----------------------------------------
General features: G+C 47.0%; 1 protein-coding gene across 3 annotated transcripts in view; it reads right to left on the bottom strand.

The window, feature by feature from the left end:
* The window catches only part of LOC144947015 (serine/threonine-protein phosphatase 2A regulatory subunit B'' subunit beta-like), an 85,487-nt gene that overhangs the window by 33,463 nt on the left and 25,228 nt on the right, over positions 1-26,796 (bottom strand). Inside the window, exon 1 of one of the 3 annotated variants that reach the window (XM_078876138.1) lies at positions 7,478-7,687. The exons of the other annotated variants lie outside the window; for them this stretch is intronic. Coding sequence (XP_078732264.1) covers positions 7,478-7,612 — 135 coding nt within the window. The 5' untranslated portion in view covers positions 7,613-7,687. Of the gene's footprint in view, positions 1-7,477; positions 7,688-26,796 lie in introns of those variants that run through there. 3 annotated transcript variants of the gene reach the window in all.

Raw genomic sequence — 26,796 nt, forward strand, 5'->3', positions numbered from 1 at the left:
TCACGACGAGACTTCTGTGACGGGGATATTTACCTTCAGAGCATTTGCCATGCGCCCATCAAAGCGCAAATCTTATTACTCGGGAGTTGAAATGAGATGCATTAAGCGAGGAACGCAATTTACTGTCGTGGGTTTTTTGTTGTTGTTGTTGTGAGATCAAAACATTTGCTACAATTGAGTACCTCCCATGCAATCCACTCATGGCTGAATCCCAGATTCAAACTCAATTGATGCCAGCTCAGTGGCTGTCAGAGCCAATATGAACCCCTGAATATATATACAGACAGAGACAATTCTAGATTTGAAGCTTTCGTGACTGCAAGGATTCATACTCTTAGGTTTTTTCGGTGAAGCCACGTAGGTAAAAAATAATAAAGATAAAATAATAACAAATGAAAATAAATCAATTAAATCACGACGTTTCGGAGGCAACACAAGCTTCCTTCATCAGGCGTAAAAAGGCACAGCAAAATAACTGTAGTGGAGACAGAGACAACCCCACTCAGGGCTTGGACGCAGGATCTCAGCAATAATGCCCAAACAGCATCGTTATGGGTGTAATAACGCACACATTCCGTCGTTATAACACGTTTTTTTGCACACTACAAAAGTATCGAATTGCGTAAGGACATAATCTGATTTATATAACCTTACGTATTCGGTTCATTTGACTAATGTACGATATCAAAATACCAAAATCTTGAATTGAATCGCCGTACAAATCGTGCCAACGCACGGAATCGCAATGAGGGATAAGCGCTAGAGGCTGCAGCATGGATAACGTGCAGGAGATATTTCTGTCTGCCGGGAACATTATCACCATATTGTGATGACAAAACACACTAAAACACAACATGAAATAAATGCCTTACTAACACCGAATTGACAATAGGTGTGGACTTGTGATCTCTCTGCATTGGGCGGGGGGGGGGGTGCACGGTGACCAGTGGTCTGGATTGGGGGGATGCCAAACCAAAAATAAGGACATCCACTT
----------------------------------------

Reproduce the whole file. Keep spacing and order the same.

General features: G+C 47.0%; 1 protein-coding gene across 3 annotated transcripts in view; it reads right to left on the bottom strand.

The window, feature by feature from the left end:
* The window catches only part of LOC144947015 (serine/threonine-protein phosphatase 2A regulatory subunit B'' subunit beta-like), an 85,487-nt gene that overhangs the window by 33,463 nt on the left and 25,228 nt on the right, over positions 1-26,796 (bottom strand). Inside the window, exon 1 of one of the 3 annotated variants that reach the window (XM_078876138.1) lies at positions 7,478-7,687. The exons of the other annotated variants lie outside the window; for them this stretch is intronic. Coding sequence (XP_078732264.1) covers positions 7,478-7,612 — 135 coding nt within the window. The 5' untranslated portion in view covers positions 7,613-7,687. Of the gene's footprint in view, positions 1-7,477; positions 7,688-26,796 lie in introns of those variants that run through there. 3 annotated transcript variants of the gene reach the window in all.

Raw genomic sequence — 26,796 nt, forward strand, 5'->3', positions numbered from 1 at the left:
TCACGACGAGACTTCTGTGACGGGGATATTTACCTTCAGAGCATTTGCCATGCGCCCATCAAAGCGCAAATCTTATTACTCGGGAGTTGAAATGAGATGCATTAAGCGAGGAACGCAATTTACTGTCGTGGGTTTTTTGTTGTTGTTGTTGTGAGATCAAAACATTTGCTACAATTGAGTACCTCCCATGCAATCCACTCATGGCTGAATCCCAGATTCAAACTCAATTGATGCCAGCTCAGTGGCTGTCAGAGCCAATATGAACCCCTGAATATATATACAGACAGAGACAATTCTAGATTTGAAGCTTTCGTGACTGCAAGGATTCATACTCTTAGGTTTTTTCGGTGAAGCCACGTAGGTAAAAAATAATAAAGATAAAATAATAACAAATGAAAATAAATCAATTAAATCACGACGTTTCGGAGGCAACACAAGCTTCCTTCATCAGGCGTAAAAAGGCACAGCAAAATAACTGTAGTGGAGACAGAGACAACCCCACTCAGGGCTTGGACGCAGGATCTCAGCAATAATGCCCAAACAGCATCGTTATGGGTGTAATAACGCACACATTCCGTCGTTATAACACGTTTTTTTGCACACTACAAAAGTATCGAATTGCGTAAGGACATAATCTGATTTATATAACCTTACGTATTCGGTTCATTTGACTAATGTACGATATCAAAATACCAAAATCTTGAATTGAATCGCCGTACAAATCGTGCCAACGCACGGAATCGCAATGAGGGATAAGCGCTAGAGGCTGCAGCATGGATAACGTGCAGGAGATATTTCTGTCTGCCGGGAACATTATCACCATATTGTGATGACAAAACACACTAAAACACAACATGAAATAAATGCCTTACTAACACCGAATTGACAATAGGTGTGGACTTGTGATCTCTCTGCATTGGGCGGGGGGGGGGGTGCACGGTGACCAGTGGTCTGGATTGGGGGGATGCCAAACCAAAAATAAGGACATCCACTT